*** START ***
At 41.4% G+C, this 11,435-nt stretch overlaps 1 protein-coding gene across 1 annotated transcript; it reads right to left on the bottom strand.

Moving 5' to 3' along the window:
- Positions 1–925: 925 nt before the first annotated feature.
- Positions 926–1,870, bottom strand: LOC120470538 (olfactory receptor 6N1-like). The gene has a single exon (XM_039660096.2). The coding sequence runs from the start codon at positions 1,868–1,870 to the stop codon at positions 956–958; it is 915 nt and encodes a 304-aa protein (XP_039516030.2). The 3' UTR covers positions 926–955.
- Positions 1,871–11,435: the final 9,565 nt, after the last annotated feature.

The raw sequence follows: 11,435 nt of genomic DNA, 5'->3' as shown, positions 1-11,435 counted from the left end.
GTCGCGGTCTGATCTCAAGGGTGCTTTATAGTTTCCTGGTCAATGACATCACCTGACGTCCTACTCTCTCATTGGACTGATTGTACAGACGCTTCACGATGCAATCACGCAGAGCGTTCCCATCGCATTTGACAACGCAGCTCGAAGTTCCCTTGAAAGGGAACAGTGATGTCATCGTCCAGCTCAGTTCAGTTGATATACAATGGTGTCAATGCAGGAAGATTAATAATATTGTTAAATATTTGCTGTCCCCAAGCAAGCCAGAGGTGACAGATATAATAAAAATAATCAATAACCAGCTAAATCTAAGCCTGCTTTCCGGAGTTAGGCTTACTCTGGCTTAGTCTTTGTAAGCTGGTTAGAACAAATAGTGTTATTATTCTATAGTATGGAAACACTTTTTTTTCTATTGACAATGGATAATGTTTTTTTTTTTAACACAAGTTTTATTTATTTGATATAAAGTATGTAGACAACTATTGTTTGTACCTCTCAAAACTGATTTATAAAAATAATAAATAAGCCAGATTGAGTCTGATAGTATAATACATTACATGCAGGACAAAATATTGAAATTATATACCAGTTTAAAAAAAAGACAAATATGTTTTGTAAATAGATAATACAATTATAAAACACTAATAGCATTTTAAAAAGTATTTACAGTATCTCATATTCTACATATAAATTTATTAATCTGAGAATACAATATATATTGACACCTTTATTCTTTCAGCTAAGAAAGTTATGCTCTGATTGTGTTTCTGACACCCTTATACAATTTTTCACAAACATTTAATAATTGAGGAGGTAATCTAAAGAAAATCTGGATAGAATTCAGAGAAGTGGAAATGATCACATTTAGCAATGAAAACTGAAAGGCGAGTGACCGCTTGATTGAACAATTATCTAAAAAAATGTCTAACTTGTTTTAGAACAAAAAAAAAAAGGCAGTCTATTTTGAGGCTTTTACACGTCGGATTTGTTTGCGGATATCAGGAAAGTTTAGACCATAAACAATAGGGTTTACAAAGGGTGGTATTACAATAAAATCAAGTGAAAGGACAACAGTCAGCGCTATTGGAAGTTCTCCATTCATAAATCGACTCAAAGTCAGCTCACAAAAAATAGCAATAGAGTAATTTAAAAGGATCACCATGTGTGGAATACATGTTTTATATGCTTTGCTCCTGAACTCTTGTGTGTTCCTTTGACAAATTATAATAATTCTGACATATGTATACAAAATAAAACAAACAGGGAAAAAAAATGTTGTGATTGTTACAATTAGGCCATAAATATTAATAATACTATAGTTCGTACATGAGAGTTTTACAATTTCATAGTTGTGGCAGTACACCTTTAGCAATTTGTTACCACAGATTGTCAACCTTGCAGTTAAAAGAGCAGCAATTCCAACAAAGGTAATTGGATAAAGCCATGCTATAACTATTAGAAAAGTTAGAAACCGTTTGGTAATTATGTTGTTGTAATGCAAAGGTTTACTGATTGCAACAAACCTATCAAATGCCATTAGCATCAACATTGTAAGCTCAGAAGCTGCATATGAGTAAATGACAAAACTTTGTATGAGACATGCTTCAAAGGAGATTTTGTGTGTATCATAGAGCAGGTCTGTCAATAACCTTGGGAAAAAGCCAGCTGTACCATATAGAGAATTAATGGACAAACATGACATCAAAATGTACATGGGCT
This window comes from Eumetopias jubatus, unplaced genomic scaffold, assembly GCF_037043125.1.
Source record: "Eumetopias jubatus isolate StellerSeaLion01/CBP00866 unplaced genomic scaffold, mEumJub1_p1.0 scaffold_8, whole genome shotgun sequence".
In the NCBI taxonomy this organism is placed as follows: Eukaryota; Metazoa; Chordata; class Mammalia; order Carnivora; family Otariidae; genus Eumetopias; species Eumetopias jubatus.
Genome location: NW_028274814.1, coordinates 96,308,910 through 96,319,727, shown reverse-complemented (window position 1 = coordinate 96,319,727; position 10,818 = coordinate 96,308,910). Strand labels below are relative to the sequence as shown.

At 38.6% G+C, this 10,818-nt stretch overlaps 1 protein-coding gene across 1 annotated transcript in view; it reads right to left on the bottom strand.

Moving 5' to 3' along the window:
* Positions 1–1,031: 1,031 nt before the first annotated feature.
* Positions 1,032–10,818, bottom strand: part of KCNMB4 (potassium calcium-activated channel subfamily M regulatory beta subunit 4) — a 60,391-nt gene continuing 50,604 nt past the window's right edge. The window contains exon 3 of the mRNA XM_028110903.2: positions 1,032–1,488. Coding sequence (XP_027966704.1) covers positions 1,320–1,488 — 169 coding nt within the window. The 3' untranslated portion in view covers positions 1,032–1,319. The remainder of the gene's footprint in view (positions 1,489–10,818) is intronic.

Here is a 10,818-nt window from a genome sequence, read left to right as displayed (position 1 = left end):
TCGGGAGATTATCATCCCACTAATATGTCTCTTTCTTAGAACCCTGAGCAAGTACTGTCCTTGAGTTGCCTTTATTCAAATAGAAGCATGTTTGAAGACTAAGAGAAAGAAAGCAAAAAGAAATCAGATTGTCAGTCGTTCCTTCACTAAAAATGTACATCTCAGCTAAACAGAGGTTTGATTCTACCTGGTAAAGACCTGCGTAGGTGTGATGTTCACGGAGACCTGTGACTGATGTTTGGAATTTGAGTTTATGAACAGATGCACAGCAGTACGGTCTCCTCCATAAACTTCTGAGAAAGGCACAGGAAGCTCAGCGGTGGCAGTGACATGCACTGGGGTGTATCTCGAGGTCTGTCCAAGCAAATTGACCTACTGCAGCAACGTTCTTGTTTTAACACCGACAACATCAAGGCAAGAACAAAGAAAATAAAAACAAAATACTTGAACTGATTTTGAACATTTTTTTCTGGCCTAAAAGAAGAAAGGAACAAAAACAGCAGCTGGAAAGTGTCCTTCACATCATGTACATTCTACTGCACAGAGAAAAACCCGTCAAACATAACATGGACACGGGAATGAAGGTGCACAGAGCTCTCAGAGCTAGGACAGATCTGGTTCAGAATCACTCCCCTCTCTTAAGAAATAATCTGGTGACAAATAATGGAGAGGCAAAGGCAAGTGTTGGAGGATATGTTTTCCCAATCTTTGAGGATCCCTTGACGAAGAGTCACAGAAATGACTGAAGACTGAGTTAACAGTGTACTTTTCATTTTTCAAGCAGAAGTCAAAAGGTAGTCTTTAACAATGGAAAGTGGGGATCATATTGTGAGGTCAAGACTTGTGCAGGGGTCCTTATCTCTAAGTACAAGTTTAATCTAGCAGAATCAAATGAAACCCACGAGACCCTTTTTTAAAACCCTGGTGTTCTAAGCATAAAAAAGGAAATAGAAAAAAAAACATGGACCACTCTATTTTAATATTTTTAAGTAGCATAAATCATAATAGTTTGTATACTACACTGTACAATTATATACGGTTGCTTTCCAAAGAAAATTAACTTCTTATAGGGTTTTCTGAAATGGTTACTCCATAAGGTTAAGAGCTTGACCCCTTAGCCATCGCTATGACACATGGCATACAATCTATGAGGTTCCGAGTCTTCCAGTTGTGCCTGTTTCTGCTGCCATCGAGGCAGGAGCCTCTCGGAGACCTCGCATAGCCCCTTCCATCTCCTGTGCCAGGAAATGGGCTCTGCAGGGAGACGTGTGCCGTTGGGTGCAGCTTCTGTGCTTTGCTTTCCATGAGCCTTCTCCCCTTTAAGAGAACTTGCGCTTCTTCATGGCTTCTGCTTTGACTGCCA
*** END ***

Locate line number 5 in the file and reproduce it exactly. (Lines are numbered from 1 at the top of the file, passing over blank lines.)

- Positions 1,871–11,435: the final 9,565 nt, after the last annotated feature.